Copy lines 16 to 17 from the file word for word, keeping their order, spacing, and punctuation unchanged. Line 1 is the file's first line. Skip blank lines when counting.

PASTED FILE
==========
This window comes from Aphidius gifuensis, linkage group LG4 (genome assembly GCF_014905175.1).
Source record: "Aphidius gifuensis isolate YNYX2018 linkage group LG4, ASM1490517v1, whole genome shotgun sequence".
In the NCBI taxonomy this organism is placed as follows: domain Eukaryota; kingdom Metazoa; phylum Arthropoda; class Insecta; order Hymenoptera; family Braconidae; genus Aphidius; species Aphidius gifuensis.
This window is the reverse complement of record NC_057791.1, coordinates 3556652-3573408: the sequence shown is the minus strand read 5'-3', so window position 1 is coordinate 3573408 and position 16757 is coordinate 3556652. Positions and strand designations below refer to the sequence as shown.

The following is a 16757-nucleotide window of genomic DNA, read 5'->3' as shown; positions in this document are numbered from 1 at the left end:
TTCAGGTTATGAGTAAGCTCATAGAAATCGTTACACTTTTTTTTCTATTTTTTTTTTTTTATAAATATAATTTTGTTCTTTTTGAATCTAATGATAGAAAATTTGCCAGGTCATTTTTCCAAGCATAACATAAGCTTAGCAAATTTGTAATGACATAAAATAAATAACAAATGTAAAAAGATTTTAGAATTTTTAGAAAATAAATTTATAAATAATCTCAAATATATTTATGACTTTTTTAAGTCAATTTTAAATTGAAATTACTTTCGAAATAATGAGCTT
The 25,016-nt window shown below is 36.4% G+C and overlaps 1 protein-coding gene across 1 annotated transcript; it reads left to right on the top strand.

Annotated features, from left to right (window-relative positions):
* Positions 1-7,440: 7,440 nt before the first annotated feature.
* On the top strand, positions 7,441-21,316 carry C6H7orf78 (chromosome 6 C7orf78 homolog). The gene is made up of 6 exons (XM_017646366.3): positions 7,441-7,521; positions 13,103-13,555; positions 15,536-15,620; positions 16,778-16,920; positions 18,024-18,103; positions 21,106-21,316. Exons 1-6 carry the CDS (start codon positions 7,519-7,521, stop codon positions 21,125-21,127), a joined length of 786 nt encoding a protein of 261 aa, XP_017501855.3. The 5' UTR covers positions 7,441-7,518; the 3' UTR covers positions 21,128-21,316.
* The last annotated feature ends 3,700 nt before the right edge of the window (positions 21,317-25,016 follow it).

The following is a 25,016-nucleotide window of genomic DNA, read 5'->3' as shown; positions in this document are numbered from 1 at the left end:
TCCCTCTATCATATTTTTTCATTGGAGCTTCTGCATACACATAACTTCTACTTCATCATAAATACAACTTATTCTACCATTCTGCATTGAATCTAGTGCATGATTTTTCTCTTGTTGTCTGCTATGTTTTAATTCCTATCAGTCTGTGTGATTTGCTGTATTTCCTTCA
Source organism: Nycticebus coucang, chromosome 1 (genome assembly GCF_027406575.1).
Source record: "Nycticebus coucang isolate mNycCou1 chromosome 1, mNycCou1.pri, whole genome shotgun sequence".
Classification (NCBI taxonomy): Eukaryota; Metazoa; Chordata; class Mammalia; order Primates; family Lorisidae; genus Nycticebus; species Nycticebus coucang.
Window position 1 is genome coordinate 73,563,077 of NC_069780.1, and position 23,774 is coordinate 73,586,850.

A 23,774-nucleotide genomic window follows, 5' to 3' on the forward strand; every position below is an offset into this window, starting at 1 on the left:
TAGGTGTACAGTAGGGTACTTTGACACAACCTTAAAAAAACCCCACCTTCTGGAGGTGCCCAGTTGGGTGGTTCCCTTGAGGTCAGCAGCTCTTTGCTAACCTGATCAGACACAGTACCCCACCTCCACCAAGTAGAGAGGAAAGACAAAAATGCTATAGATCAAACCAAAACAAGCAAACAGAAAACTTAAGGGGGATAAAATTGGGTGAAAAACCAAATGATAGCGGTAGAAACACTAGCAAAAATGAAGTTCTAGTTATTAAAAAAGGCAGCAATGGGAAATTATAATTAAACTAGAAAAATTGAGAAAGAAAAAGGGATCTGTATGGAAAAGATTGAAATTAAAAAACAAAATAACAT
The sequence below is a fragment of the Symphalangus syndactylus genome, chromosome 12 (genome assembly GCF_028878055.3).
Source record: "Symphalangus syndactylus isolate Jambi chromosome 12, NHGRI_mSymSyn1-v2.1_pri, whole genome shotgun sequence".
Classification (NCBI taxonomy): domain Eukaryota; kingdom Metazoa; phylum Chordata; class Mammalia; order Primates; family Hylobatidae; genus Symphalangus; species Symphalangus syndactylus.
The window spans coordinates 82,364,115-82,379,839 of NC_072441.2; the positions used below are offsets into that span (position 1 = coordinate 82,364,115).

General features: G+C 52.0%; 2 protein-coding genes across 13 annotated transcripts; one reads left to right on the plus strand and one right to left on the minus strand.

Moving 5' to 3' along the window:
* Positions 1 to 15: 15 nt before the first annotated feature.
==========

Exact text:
Classification (NCBI taxonomy): Eukaryota; Metazoa; Chordata; class Mammalia; order Primates; family Lorisidae; genus Nycticebus; species Nycticebus coucang.
Window position 1 is genome coordinate 73,563,077 of NC_069780.1, and position 23,774 is coordinate 73,586,850.